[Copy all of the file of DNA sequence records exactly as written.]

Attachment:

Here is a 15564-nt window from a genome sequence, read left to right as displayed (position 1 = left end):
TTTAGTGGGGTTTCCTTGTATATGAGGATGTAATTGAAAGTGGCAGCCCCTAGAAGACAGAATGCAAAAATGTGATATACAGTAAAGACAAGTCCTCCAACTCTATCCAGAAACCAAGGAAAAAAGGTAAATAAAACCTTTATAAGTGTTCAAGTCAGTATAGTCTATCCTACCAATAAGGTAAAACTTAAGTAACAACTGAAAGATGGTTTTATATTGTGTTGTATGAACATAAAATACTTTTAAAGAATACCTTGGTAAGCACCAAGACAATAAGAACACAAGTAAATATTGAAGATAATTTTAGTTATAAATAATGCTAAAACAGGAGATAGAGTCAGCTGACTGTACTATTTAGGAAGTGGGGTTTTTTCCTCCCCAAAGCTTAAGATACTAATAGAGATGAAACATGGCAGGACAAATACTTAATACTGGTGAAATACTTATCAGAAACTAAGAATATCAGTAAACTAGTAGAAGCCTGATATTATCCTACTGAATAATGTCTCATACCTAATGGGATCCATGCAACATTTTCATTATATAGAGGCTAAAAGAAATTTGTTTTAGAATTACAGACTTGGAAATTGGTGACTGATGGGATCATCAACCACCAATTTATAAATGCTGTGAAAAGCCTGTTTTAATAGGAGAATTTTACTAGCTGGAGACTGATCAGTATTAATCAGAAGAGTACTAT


Here is a 15564-nt window from a genome sequence, read left to right as displayed (position 1 = left end):
TTTAGTGGGGTTTCCTTGTATATGAGGATGTAATTGAAAGTGGCAGCCCCTAGAAGACAGAATGCAAAAATGTGATATACAGTAAAGACAAGTCCTCCAACTCTATCCAGAAACCAAGGAAAAAAGGTAAATAAAACCTTTATAAGTGTTCAAGTCAGTATAGTCTATCCTACCAATAAGGTAAAACTTAAGTAACAACTGAAAGATGGTTTTATATTGTGTTGTATGAACATAAAATACTTTTAAAGAATACCTTGGTAAGCACCAAGACAATAAGAACACAAGTAAATATTGAAGATAATTTTAGTTATAAATAATGCTAAAACAGGAGATAGAGTCAGCTGACTGTACTATTTAGGAAGTGGGGTTTTTTCCTCCCCAAAGCTTAAGATACTAATAGAGATGAAACATGGCAGGACAAATACTTAATACTGGTGAAATACTTATCAGAAACTAAGAATATCAGTAAACTAGTAGAAGCCTGATATTATCCTACTGAATAATGTCTCATACCTAATGGGATCCATGCAACATTTTCATTATATAGAGGCTAAAAGAAATTTGTTTTAGAATTACAGACTTGGAAATTGGTGACTGATGGGATCATCAACCACCAATTTATAAATGCTGTGAAAAGCCTGTTTTAATAGGAGAATTTTACTAGCTGGAGACTGATCAGTATTAATCAGAAGAGTACTAT